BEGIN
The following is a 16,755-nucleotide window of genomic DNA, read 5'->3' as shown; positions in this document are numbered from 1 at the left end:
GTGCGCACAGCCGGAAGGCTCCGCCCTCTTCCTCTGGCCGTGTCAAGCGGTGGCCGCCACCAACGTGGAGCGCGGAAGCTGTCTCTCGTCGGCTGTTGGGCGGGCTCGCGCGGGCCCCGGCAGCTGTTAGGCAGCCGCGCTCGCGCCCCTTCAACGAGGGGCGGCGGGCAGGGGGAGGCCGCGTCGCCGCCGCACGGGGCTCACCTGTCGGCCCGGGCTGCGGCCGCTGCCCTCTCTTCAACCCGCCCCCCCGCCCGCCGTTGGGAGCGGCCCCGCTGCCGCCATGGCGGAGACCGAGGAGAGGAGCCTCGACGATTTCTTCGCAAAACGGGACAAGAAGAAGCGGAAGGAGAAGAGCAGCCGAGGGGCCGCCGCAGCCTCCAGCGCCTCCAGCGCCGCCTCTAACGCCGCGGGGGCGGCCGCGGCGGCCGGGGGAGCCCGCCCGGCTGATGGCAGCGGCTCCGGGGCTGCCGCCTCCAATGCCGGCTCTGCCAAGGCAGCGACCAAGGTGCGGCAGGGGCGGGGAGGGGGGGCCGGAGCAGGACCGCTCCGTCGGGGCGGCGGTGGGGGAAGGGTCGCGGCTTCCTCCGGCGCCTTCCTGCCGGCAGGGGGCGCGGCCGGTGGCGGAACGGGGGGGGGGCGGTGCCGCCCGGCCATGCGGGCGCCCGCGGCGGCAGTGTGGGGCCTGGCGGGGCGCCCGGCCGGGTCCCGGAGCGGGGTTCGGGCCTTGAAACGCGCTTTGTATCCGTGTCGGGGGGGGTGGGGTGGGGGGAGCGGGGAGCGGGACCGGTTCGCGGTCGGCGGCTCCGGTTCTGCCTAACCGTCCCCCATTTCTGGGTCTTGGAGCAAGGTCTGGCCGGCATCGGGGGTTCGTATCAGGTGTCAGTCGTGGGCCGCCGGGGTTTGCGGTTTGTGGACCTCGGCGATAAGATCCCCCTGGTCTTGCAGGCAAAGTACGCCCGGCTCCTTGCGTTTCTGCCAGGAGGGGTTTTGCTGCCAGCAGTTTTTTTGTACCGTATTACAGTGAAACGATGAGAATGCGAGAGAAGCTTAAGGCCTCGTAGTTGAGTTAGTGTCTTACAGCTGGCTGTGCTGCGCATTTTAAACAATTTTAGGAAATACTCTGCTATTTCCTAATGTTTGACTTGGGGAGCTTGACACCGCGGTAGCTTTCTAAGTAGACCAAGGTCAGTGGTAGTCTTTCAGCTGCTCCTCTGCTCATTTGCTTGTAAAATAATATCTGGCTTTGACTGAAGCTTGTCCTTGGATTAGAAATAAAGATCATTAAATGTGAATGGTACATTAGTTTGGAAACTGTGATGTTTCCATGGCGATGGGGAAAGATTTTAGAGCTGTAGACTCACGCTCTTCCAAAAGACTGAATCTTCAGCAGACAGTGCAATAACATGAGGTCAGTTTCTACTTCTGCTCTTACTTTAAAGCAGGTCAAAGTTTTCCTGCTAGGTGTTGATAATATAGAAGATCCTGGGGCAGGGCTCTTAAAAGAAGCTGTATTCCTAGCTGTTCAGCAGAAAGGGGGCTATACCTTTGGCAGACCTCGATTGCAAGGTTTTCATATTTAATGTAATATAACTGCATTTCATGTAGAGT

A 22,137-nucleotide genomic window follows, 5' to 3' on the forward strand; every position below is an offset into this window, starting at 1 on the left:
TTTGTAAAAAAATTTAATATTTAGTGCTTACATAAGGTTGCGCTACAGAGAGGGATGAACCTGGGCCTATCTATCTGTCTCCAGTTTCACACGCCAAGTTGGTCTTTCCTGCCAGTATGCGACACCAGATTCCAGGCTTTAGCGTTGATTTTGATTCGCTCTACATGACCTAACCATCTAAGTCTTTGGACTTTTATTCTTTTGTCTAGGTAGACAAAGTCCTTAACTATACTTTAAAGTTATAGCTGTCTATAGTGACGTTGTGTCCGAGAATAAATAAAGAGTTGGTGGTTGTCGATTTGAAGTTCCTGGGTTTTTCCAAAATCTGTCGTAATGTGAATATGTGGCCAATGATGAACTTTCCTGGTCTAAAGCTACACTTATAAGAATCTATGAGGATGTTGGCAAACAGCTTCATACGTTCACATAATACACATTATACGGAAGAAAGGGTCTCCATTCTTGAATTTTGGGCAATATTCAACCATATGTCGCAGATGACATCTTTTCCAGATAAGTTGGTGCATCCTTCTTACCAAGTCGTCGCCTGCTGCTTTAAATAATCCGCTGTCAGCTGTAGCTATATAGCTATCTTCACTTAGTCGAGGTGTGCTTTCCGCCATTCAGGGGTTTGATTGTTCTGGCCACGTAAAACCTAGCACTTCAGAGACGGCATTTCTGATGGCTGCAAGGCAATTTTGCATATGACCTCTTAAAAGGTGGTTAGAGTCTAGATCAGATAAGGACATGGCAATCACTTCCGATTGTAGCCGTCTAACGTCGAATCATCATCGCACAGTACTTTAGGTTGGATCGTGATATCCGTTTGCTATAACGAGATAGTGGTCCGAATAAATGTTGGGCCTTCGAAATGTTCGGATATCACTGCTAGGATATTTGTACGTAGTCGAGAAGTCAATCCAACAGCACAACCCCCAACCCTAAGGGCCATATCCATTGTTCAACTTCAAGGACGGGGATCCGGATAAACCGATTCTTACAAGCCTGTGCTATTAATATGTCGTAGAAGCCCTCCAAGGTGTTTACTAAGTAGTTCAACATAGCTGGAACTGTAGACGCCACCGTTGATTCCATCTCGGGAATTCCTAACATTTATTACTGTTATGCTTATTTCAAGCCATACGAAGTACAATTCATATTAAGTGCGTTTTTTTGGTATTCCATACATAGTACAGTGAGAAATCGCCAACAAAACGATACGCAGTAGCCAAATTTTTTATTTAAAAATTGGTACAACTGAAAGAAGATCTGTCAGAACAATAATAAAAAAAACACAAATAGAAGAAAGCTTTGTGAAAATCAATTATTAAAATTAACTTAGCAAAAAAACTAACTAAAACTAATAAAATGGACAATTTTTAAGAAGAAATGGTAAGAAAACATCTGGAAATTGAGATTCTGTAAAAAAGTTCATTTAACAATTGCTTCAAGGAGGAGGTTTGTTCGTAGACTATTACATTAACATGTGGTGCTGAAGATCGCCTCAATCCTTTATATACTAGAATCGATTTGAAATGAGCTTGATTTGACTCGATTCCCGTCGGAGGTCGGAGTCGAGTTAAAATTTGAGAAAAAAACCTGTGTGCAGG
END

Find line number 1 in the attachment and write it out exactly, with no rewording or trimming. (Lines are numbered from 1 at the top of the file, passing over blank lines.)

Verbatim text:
The following is a 16,755-nucleotide window of genomic DNA, read 5'->3' as shown; positions in this document are numbered from 1 at the left end: